Genius is a queer thing
U. 9.302-3: I liked Colum’s Drover. Yes. I think he has that queer thing genius [also 9.432]
In the medley of unidentified voices that follows Mr Lyster’s announcement to the group of literati assembled in the Assistant Librarians’ office “that Mr Russell is gathering together a sheaf of our younger poets' verses”, the remark aimed at Patrick Colum that “he has that queer thing genius” may sound more spontaneous and original than it actually is. Stephen Dedalus, who – excluded from the chosen contributors – listened intently, echoes the phrase verbatim a little later applying it to Shakespeare, as if he wanted to demonstrate what it takes to be deservedly called a genius.
The first documented example of the expression comes from Louisa Caroline Tuthill’s Onward! Right Onward!, published in 1845:
“I must either go home to her, or she must come to me. I cannot live without her." "But this is odd, too odd, entirely for me," said Mr. Malcom. “What a queer thing genius is” (ch. xvii, p. 103)
Soon afterwards, in March 1850 in an article about Edgar Allan Poe, who had died the year before, The Southern and Western Literary Messenger and Review states:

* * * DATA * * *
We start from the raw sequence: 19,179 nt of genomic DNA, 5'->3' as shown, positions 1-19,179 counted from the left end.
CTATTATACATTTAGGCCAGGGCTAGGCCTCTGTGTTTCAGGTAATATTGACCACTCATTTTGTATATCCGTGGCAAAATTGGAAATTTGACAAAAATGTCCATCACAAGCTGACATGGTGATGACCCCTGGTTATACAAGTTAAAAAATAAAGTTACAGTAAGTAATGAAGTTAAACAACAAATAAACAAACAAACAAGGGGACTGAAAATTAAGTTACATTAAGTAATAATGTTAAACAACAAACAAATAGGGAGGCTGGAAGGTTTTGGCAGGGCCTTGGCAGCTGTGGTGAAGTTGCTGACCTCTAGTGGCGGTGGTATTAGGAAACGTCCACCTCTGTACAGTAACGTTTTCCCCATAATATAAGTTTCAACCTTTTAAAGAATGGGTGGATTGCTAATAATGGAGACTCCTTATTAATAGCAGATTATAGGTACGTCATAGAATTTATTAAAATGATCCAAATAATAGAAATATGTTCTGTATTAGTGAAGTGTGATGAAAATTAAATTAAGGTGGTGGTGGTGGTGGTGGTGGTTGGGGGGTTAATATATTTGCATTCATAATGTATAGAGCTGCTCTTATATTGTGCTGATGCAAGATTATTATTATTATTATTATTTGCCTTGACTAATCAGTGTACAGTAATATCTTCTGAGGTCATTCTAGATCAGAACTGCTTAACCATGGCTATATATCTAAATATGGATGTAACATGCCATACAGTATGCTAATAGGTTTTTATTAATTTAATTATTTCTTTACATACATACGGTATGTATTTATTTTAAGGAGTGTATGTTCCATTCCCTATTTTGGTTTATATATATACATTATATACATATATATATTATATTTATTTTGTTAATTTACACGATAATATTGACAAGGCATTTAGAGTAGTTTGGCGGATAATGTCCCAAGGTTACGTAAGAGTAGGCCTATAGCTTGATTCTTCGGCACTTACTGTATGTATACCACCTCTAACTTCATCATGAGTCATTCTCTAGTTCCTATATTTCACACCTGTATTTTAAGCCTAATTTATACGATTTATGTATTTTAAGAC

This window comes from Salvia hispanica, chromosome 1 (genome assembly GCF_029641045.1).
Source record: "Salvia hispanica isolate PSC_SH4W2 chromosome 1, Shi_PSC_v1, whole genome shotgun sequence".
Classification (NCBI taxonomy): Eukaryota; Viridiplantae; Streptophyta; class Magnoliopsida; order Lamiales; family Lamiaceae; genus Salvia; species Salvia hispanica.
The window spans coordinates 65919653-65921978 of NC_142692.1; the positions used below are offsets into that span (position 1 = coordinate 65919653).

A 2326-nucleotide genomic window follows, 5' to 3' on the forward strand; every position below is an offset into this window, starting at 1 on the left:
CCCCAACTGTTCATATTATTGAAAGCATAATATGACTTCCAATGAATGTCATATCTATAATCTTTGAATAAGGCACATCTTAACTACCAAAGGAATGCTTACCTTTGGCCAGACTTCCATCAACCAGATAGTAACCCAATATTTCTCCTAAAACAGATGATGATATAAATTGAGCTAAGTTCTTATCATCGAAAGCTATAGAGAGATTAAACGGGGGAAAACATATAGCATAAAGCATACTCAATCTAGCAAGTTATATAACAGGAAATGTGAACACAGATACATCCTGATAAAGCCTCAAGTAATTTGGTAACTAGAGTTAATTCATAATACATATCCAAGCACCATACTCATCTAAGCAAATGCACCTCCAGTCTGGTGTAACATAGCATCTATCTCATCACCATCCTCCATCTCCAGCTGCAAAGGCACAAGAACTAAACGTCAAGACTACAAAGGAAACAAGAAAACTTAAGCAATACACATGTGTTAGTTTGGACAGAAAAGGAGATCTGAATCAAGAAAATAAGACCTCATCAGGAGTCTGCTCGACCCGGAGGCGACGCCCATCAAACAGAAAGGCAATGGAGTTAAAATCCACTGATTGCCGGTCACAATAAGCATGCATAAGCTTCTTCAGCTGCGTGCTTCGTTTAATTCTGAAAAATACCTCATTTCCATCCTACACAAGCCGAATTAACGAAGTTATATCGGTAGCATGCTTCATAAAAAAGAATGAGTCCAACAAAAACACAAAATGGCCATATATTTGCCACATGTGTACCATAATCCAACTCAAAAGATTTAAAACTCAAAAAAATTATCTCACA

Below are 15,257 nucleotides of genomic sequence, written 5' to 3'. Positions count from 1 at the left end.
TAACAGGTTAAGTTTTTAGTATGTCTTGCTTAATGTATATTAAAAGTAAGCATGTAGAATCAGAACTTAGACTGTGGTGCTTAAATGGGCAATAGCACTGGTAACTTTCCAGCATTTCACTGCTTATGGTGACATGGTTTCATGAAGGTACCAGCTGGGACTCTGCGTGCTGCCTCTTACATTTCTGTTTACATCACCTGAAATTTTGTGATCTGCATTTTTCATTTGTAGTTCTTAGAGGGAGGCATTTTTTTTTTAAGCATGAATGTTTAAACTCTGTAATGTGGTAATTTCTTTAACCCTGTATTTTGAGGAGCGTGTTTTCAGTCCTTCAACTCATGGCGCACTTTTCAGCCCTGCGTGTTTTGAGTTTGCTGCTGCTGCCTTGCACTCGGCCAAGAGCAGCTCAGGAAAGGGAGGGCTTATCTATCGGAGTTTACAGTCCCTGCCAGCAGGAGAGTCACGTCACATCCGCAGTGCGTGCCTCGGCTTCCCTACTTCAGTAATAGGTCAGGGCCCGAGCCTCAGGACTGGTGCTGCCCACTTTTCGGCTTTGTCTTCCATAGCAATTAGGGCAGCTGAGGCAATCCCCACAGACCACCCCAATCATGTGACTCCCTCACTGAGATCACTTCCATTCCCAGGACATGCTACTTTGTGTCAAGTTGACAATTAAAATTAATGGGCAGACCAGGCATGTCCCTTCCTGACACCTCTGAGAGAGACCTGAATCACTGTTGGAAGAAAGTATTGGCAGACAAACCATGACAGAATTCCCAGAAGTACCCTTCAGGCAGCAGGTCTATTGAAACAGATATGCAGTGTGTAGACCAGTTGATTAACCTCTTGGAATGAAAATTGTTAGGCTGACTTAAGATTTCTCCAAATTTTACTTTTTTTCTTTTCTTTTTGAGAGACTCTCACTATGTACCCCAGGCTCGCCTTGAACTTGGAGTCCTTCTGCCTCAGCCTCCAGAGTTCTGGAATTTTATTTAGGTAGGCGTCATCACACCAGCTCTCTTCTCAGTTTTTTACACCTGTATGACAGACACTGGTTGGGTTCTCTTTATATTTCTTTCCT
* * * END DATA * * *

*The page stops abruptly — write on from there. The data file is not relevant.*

But those who are cursed with that strange thing called genius, that power of seizing on great truths — or images — or expressions, which lie beyond the ken of all, in short the men who go ahead of their age. (p. 181)
Elisabeth Taylor published a story called “Hebe” in the February 1877 issue of Lippincott's Magazine of Popular Literature and Science, and in it yet another Mr. Malcolm makes a slightly sarcastic remark about genius:
“It is a queer thing, genius: I dare say it must sometimes laugh at the kind of lodgings it finds itself in," said Mr. Malcom. (p. 179)
Joyce’s manuscripts contain the phrase right from the first extant draft (NLI.8A, NLI.8B, NLI.8C) written in late 1918. Almost at the same time William Walter Crotch, working on his monograph The Secret of Dickens, which was published in 1919, attributed “a certain streak of that queer thing genius” to H. G. Wells there (p. 162).
Whoever uses the phrase in the jumble of voices commenting on New songs; A lyric selection made by A.E. (George William Russell) was in all likelihood not alluding to a specific example, but used an expression of a certain contemporary currency.